Some children are naturally more self-confident and suffer less from fear of failure than others. A lack of self-confidence is mainly caused by situations in which a child does not feel safe, connected or appreciated. It is also possible that parents or school expect too much from a child.
A risk of prolonged situations of uncertainty is that the child ends up in a negative spiral. When something goes wrong, it blames itself. This reinforces the negative self-image and makes your student even more insecure.
How do you recognize a child with a negative self-image?
- talks negatively about themselves: ‘I can’t do it’ or: ‘I’m stupid’;
- is shy, hesitant, does not take the initiative;
- fears things or avoids situations in which it can fail;
- often asks for help and is afraid to do things alone;
- displays remarkably tough, crazy or aggressive behaviour.
Be alert to these signals, especially if they occur more often and over a longer period of time.
Tips: this is how you help an insecure child
These tips will help you on your way to working with your students on their self-confidence:
1. Give compliments
Put less emphasis on what isn’t going well or what they can’t do. And focus on what is going well. That way you can ask more and more of them. Compliments are very important: they give a good feeling and contribute to more self-confidence.
2. Stimulate independence
Children gain more self-confidence when they notice that something that seemed difficult before, succeeds. Is this too scary and do they shut down completely or do they get angry? Then divide the task into chunks. And discuss in advance how they should handle each piece.
3. Give room for uncertainty
Especially with new experiences or making choices, it is important that you name the uncertainty. For example, you can say, “Do you find it exciting? That’s part of it. But if you do try, you will feel very proud afterwards. And next time it will be much less exciting.”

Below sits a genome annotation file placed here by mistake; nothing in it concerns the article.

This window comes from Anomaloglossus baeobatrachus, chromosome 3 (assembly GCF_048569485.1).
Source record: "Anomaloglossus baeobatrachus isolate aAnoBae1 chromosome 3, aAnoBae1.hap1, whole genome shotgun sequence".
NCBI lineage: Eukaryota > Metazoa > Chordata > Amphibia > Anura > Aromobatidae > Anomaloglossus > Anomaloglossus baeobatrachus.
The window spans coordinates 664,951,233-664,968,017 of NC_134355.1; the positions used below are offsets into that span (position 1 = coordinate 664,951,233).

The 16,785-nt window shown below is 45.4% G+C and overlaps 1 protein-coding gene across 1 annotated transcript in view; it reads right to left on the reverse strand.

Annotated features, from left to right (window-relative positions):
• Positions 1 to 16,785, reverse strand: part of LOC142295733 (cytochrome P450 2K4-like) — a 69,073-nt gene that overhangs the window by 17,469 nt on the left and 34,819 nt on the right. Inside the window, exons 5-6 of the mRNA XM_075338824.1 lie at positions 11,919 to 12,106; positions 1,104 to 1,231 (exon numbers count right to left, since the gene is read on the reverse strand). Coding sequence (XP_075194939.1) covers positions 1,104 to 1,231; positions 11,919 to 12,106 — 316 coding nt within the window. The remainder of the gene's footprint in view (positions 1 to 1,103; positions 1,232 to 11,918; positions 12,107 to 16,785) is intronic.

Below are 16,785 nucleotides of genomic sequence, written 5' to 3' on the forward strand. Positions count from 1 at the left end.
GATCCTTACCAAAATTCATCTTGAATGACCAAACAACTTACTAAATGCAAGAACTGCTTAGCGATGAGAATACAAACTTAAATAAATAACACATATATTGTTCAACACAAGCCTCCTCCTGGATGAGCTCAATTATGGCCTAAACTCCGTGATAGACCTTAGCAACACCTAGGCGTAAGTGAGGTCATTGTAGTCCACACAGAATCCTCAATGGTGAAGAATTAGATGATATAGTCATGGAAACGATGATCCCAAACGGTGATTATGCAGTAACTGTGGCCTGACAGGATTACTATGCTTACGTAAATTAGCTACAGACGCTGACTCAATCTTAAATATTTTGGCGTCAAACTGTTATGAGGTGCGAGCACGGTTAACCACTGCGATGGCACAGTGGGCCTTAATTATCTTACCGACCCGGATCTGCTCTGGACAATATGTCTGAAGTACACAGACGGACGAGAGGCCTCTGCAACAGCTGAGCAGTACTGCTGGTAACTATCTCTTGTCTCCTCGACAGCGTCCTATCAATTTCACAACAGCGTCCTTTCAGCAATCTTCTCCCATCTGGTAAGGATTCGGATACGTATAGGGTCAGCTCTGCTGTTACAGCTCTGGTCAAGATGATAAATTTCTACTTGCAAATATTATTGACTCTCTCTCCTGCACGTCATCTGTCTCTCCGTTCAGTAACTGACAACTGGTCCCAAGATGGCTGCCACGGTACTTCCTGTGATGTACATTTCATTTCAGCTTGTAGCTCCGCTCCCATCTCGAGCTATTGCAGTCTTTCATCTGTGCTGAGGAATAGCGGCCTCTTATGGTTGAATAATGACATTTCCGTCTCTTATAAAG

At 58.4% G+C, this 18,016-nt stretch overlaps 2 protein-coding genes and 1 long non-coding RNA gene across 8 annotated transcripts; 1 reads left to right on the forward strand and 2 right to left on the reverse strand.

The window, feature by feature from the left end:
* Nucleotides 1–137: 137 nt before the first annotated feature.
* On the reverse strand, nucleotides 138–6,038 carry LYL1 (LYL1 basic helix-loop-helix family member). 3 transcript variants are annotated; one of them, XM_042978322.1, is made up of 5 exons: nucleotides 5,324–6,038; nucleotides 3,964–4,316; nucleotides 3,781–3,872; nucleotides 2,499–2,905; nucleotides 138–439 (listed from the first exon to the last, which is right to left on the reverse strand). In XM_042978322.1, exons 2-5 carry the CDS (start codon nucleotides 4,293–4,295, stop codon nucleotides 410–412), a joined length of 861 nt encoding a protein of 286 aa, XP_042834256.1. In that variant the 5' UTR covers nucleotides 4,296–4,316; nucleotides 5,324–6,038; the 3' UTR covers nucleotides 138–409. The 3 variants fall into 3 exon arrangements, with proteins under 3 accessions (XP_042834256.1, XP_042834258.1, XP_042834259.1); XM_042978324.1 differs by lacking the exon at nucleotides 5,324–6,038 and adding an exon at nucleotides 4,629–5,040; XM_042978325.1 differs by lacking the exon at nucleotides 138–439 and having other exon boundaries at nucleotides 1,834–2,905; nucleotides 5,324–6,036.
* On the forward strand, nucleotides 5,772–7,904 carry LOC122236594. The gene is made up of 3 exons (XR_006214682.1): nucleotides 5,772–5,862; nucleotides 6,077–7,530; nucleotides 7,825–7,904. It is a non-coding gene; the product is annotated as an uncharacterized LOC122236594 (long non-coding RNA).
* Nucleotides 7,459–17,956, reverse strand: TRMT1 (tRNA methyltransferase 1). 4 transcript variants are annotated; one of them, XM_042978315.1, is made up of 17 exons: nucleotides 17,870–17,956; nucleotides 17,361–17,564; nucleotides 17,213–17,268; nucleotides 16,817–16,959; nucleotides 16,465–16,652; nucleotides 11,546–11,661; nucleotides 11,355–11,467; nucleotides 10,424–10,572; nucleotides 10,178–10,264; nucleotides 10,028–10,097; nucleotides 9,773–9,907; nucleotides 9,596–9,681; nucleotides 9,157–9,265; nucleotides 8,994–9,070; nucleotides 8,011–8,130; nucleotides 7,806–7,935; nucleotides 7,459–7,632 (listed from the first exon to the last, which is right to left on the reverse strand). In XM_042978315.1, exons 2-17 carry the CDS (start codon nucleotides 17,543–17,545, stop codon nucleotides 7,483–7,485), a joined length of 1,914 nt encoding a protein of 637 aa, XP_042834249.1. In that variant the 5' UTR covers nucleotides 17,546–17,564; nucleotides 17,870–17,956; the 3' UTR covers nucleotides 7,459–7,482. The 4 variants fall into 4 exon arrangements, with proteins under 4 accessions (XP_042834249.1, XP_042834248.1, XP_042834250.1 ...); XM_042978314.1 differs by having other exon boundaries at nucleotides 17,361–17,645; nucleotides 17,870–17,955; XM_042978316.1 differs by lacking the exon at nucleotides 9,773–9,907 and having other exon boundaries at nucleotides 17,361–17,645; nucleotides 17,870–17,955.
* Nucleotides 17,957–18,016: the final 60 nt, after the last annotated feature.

4. Do not compare
Every child is different and develops at his or her own pace. So don’t compare an insecure child with other children.
5. Let the child decide for himself
Does your student tend to ask for confirmation about everything? Do not give this directly, but ask a counter question. For example: ‘How would you solve it yourself?’ or ‘What would you do yourself?’. By asking these questions, your student learns to think for himself and to trust his or her own choices.
6. Use the power of the word ‘yet’
Does a child regularly say: ‘I can’t do that’ or ‘I can’t do it’? Then answer: “You can’t do that yet.” This way you make it clear that it will work if you persevere, practice or get older.
7. Use conversation cards
In a personal conversation you will sooner find out which request for help is going on. In this way, you can jointly clarify what is already going well and what can be improved. Sometimes a conversation is difficult to start. It can help if you use interview cards .
8. Stimulate sports for more self-confidence
Sport helps you to trust your body, face challenges, make mistakes and overcome fears. Children also see that it goes better if they practice and train regularly. Moreover, they have a lot of contact with peers while playing sports and that is also important for self-confidence.